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In my cbuffer in DirectX, I send 2 variables over to my HLSL shader called Light & Roughness. If I remove the Roughness variable my program compiles fine but as soon as I introduce Roughness I get the error: Exception thrown at 0x00007FFDDEFA0030 (d3d11.dll) in Eagle Engine.exe: 0xC0000005: Access violation reading location 0x00000000000000C0.

On the HLSL side the light variable contains it's defined value that was set in C++ and works fine without Roughness. If anyone could help me that would be great, I've included the necessary code below.

effects.fx

#include "Common.hlsl"

struct Light
{
    float3 dir;
    float4 ambient;
    float4 diffuse;
};

cbuffer cbPerFrame
{
    Light light;
    float Roughness;
};

cbuffer cbPerObject
{
    float4x4 WVP;
    float4x4 World;
};

Texture2D ObjTexture;
SamplerState ObjSamplerState
{
    Filter = ANISOTROPIC;
    MaxAnisotropy = 16;
    AddressU = Wrap;
    AddressV = Wrap;
};

struct VS_OUTPUT
{
    float4 Pos : SV_POSITION;
    float2 TexCoord : TEXCOORD;
    float3 normal : NORMAL;
};

float3 DirectDiffuseBRDF(float3 diffuseAlbedo, float nDotL)
{
    return (diffuseAlbedo * nDotL);
}

VS_OUTPUT VS(float4 inPos : POSITION, float2 inTexCoord : TEXCOORD, float3 normal : NORMAL)
{
    VS_OUTPUT output;

    output.Pos = mul(inPos, WVP);

    output.normal = mul(normal, World);

    output.TexCoord = inTexCoord;

    return output;
}

float4 PS(VS_OUTPUT input) : SV_TARGET
{
    input.normal = normalize(input.normal);

    float4 textureColor = ObjTexture.Sample(ObjSamplerState, input.TexCoord);

    float nDotL = saturate(dot(input.normal, light.dir));

    float3 diffuseLighting = textureColor * light.ambient * light.diffuse * Roughness;
    diffuseLighting += saturate(DirectDiffuseBRDF(textureColor, nDotL));

    return float4(diffuseLighting, textureColor.a);
}

In my Main.cpp

constbuffPerFrame.light = light;
constbuffPerFrame.Roughness = 1.0f;

devcon->UpdateSubresource(cbPerFrameBuffer, 0, NULL, &constbuffPerFrame, 0, 0);
devcon->PSSetConstantBuffers(0, 1, &cbPerFrameBuffer);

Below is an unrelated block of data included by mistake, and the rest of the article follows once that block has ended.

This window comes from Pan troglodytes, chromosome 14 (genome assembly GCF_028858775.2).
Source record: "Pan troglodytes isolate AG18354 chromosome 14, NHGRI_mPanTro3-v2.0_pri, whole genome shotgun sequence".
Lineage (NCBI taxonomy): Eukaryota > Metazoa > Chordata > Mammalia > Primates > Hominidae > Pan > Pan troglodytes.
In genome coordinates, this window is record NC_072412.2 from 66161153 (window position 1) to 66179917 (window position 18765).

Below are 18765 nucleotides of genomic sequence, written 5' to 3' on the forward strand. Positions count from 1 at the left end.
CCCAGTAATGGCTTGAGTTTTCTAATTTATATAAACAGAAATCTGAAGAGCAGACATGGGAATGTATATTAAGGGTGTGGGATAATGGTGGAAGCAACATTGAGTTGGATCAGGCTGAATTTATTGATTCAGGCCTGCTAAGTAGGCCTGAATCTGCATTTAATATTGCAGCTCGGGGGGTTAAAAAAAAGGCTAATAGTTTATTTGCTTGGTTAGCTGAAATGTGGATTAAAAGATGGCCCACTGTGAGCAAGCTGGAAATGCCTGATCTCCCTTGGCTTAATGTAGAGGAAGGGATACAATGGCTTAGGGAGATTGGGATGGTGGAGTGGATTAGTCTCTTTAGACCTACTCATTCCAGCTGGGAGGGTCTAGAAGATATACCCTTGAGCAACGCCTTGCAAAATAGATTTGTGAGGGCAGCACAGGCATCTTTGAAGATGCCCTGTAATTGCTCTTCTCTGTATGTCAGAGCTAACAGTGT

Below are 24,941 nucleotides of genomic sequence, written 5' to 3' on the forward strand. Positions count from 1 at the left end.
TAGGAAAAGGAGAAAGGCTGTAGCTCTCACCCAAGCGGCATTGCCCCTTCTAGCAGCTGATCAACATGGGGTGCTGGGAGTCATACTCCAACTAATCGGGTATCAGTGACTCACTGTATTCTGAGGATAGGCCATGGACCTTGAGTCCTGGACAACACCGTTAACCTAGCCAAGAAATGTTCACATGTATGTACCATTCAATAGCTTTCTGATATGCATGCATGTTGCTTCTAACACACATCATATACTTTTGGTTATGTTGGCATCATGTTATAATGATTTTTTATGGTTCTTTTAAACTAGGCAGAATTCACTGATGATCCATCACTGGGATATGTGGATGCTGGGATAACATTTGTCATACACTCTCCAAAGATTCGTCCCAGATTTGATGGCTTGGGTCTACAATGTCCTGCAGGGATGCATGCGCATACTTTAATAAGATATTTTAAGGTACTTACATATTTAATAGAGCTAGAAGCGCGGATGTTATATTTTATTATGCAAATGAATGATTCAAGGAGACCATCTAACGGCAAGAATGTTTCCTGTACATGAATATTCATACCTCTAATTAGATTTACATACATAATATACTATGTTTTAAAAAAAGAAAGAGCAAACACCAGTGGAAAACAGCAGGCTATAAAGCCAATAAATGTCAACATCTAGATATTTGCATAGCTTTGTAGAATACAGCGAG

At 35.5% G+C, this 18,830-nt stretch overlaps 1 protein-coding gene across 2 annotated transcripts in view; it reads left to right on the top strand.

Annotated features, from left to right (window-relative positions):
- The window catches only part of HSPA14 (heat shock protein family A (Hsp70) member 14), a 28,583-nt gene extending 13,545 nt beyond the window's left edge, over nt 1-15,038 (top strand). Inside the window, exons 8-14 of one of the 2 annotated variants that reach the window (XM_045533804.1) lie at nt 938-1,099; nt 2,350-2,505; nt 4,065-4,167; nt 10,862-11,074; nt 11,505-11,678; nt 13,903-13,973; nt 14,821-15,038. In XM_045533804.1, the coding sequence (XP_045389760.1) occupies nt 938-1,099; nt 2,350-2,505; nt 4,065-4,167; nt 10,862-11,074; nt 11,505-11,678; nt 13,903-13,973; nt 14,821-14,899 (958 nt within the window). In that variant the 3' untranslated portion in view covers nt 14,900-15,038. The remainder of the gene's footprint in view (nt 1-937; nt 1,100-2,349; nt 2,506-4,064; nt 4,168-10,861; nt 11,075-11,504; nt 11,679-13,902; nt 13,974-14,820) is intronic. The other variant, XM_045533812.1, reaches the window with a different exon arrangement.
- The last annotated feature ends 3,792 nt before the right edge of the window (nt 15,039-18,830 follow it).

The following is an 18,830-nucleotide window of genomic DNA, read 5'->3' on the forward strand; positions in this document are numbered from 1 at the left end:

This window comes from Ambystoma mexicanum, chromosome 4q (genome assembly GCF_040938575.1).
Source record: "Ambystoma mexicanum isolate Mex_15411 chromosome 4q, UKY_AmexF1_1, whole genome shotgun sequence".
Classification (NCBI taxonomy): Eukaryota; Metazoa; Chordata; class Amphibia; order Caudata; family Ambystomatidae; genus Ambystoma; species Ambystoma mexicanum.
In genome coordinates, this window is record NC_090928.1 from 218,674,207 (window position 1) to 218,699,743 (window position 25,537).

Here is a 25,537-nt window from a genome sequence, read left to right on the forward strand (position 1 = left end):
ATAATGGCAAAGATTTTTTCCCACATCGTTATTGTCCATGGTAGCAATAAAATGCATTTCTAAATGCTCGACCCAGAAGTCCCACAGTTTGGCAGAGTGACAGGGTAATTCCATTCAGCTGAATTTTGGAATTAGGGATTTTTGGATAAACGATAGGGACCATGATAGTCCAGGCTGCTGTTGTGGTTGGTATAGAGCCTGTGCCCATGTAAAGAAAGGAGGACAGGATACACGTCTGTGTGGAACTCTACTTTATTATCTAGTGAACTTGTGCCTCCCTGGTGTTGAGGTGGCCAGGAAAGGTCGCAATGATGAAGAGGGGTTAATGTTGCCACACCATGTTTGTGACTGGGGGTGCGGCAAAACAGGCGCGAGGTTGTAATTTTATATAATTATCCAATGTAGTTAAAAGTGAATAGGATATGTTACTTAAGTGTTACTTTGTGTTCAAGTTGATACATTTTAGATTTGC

Header.h

struct Light
{
    Light()
    {
        ZeroMemory(this, sizeof(Light));
    }
    XMFLOAT3 dir;
    float pad;
    XMFLOAT4 ambient;
    XMFLOAT4 diffuse;
    XMFLOAT4 specular;
};

struct cbPerFrame
{
    Light  light;
    float Roughness;
};

Light light;
cbPerFrame constbuffPerFrame;
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  • \$\begingroup\$ Are you using visual studio? if you are you can use the visual debugger to closer study what happens you can find it under debug->graphics->startthegraphicaldebugger \$\endgroup\$ – Hampus Oct 10 '16 at 8:10
  • \$\begingroup\$ Suggested reading: Packing Rules for Constant Variables \$\endgroup\$ – Maximus Minimus Oct 10 '16 at 8:41
  • 1
    \$\begingroup\$ You fill the constbufferperframe object in your C++ code but when calling UpdateSubresourcem you pass a _cbperframe object to the function. Or just a typo? \$\endgroup\$ – János Turánszki Oct 10 '16 at 8:43
  • \$\begingroup\$ @JánosTuránszki My entire post contained typos, didn't explain what the problem was, didn't include proper code or what the error was. I've updated my post to include those things (hopefully to make it more clear). \$\endgroup\$ – Arjan Singh Oct 10 '16 at 11:49
  • \$\begingroup\$ "Light light;" and what's the layour of this struct? I ask because it's almost certainly a packing problem and if so you should read and understand the link I posted. \$\endgroup\$ – Maximus Minimus Oct 10 '16 at 12:02
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You are not padding after the roughness in the C++ side structure. You need to add 3 more floats of padding after roughness so that the buffer size is a multiple of 16 bytes.

On MSDN you can read a more complete explanation.

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  • \$\begingroup\$ Thanks for the answer. In the MSDN documentation it mentions things like 1 x 16, 2 x 16, 3 x 16 elements. How do you determine which is which and how to 'pad' it? All the jargon in the MSDN page has me a little clueless. \$\endgroup\$ – Arjan Singh Oct 10 '16 at 13:24
  • \$\begingroup\$ When a variable would overflow the 16 byte boundary, then the previous variable is padded, and the new one will be placed on the next 16 bytes. The article just gives you a few examples for this. \$\endgroup\$ – János Turánszki Oct 10 '16 at 13:52
  • \$\begingroup\$ So should all variables with a set value come before the variables pad, pad1, pad2 etc... ? \$\endgroup\$ – Arjan Singh Oct 10 '16 at 13:55
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    \$\begingroup\$ No, for example if you would like to add an other float value, just replace a padding value with that. If you'd like to add a float3 value, replace pad,pad1,pad2 values with that. If you'd like to add a float4, then it should either go before the roughness, or after pad2. \$\endgroup\$ – János Turánszki Oct 10 '16 at 14:01
  • \$\begingroup\$ What are the byte sizes for float, float2, float3, float4? So basically all the variables within the buffer should multiply to give 16 bytes? \$\endgroup\$ – Arjan Singh Oct 10 '16 at 14:29

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